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  • Two Poems
  • Anna Lena Phillips Bell (bio)

Against Stoicism

An itch, untouched,will twitch and wail

till an answering scratchunhitches hell.

A tempered squealcan conjure oil.

Squeak, wheel.You may as well.

[End Page 627]


Seventeen, I slipped into a blueshimmer of satin, slid my card, slipped outof Dillard's to my mother's shock at the priceand into the hope of glow—of a newlooked-on self, chin tilted, indifferent,a gleaming, silvered surface. But getting dressed,I spilled nail polish remover over the skirt,seared its shine off. In the scattered lightof the altered gym, the sleek dress drew me tallas I drew in to hide the slashes downmy thigh. My date pretended not to notice.But I could tell: pretending I was thishad a limit, and I'd reached it. I stood, still,in the sheen of all I had: my satin, my stain. [End Page 628]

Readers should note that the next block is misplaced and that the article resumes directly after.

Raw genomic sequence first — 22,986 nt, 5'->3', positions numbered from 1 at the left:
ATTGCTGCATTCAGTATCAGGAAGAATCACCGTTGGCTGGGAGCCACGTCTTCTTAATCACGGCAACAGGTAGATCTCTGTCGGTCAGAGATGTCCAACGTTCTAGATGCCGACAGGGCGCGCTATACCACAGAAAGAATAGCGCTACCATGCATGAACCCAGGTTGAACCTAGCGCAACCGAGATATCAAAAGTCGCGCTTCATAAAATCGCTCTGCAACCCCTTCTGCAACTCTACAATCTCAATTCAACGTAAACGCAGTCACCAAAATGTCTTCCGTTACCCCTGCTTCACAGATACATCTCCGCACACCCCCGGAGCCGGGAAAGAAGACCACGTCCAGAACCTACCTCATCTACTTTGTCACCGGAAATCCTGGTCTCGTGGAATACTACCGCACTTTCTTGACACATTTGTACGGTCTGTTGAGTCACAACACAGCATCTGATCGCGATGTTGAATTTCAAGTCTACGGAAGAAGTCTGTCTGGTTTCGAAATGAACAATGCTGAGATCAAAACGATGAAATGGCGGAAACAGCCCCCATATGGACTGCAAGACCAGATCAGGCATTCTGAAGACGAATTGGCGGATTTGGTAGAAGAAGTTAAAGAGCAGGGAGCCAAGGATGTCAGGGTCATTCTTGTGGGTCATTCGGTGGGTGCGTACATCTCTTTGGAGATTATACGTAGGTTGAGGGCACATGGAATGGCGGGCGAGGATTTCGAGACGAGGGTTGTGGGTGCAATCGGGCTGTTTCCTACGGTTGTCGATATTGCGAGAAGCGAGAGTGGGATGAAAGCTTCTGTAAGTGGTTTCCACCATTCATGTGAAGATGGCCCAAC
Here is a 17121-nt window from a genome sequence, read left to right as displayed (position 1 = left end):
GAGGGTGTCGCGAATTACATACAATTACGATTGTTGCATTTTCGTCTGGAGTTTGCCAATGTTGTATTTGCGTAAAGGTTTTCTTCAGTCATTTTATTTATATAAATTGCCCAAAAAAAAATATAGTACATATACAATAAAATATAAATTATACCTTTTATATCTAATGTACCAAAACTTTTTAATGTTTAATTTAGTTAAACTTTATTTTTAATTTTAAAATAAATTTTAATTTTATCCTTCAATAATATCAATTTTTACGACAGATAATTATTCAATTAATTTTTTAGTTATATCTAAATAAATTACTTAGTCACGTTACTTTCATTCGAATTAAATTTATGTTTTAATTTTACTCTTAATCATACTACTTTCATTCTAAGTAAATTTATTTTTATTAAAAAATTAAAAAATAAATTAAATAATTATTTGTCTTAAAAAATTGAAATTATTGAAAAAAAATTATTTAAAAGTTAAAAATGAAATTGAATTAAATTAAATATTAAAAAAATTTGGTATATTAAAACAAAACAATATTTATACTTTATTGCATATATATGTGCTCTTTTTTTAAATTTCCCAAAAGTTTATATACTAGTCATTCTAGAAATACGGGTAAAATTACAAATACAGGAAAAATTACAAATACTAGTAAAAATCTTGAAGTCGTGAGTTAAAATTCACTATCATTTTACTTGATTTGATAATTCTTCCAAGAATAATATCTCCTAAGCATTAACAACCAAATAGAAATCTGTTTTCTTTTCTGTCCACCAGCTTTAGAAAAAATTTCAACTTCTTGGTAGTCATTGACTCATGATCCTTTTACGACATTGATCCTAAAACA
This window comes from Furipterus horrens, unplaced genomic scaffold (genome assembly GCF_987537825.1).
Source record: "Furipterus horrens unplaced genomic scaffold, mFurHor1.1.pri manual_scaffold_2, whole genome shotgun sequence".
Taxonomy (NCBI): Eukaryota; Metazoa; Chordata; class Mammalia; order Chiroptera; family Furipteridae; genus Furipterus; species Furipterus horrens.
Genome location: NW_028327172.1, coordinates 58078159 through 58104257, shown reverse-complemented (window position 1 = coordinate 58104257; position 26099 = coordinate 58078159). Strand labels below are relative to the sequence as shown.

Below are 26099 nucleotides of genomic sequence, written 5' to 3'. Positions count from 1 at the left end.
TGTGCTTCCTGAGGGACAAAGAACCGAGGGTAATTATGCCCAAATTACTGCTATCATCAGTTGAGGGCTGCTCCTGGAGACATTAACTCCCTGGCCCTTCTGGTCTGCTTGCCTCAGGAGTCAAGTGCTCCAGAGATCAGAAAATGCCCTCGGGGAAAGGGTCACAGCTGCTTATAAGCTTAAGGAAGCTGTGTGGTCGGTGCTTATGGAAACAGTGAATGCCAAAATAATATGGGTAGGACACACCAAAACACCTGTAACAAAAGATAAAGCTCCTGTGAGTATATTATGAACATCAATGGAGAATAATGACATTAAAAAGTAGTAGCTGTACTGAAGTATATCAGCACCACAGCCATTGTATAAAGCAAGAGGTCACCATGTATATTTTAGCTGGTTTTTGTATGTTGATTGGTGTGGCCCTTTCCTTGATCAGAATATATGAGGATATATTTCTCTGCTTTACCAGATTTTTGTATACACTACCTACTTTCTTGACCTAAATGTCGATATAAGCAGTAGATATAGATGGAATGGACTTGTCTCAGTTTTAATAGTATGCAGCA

Anna Lena Phillips Bell

Anna Lena Phillips Bell is the author of Ornament, winner of the Vassar Miller Prize. Her poems have appeared in 32 Poems, Quarterly West, the Arkansas International, and the Southern Review.



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